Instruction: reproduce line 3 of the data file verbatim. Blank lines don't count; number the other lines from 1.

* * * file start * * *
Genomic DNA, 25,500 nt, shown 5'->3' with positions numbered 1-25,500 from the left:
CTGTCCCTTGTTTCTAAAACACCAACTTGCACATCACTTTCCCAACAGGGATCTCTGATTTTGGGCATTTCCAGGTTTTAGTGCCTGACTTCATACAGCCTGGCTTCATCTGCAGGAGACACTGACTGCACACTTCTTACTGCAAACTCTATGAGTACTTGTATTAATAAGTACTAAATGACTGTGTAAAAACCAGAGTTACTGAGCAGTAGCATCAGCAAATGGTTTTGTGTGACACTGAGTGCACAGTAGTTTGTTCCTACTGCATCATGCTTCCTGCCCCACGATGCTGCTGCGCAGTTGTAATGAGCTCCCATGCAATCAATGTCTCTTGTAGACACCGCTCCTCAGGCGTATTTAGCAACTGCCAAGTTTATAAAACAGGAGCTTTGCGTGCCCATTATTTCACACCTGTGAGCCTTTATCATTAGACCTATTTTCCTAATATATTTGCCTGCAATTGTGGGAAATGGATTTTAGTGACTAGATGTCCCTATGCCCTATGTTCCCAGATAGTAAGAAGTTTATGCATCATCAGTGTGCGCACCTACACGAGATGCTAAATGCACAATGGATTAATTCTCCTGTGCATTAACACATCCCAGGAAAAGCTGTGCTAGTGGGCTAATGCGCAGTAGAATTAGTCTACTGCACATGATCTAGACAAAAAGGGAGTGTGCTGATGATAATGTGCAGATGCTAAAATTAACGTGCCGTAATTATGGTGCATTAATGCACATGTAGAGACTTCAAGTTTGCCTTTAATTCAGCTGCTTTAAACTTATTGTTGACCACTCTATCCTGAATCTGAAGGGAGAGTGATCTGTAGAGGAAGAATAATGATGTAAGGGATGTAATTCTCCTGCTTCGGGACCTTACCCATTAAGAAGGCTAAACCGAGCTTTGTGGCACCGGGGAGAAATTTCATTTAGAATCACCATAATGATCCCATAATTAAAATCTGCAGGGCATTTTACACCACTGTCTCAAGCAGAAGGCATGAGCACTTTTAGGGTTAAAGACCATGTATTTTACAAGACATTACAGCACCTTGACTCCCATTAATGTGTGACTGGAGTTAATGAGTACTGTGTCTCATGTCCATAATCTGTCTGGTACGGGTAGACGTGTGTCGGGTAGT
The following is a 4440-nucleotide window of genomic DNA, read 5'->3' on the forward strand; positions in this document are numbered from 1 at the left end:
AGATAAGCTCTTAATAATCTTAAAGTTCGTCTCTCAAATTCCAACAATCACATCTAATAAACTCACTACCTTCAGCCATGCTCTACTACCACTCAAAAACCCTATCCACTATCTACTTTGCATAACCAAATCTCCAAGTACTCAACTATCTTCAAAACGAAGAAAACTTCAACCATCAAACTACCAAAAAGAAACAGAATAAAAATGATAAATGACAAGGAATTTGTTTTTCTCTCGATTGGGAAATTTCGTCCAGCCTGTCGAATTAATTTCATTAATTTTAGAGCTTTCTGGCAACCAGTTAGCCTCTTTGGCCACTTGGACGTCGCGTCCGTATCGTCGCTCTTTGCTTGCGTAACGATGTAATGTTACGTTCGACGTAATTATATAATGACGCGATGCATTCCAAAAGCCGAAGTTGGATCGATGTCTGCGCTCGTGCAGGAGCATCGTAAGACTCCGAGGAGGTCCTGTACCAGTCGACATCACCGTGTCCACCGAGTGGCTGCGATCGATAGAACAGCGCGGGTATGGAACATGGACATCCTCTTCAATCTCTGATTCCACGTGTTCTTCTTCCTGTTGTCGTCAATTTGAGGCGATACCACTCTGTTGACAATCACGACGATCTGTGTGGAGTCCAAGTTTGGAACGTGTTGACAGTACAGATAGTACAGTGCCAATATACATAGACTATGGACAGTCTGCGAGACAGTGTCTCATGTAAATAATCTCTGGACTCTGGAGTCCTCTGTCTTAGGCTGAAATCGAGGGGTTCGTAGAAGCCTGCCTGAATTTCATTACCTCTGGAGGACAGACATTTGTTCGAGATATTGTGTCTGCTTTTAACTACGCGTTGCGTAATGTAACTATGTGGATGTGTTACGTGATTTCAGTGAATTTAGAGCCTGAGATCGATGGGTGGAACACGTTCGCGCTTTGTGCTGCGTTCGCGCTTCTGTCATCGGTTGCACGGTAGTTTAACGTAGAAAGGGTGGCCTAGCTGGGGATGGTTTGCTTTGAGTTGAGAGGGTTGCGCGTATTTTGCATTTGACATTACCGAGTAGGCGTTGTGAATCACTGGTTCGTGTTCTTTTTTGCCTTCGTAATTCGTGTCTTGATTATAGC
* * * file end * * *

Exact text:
The following is a 4440-nucleotide window of genomic DNA, read 5'->3' on the forward strand; positions in this document are numbered from 1 at the left end: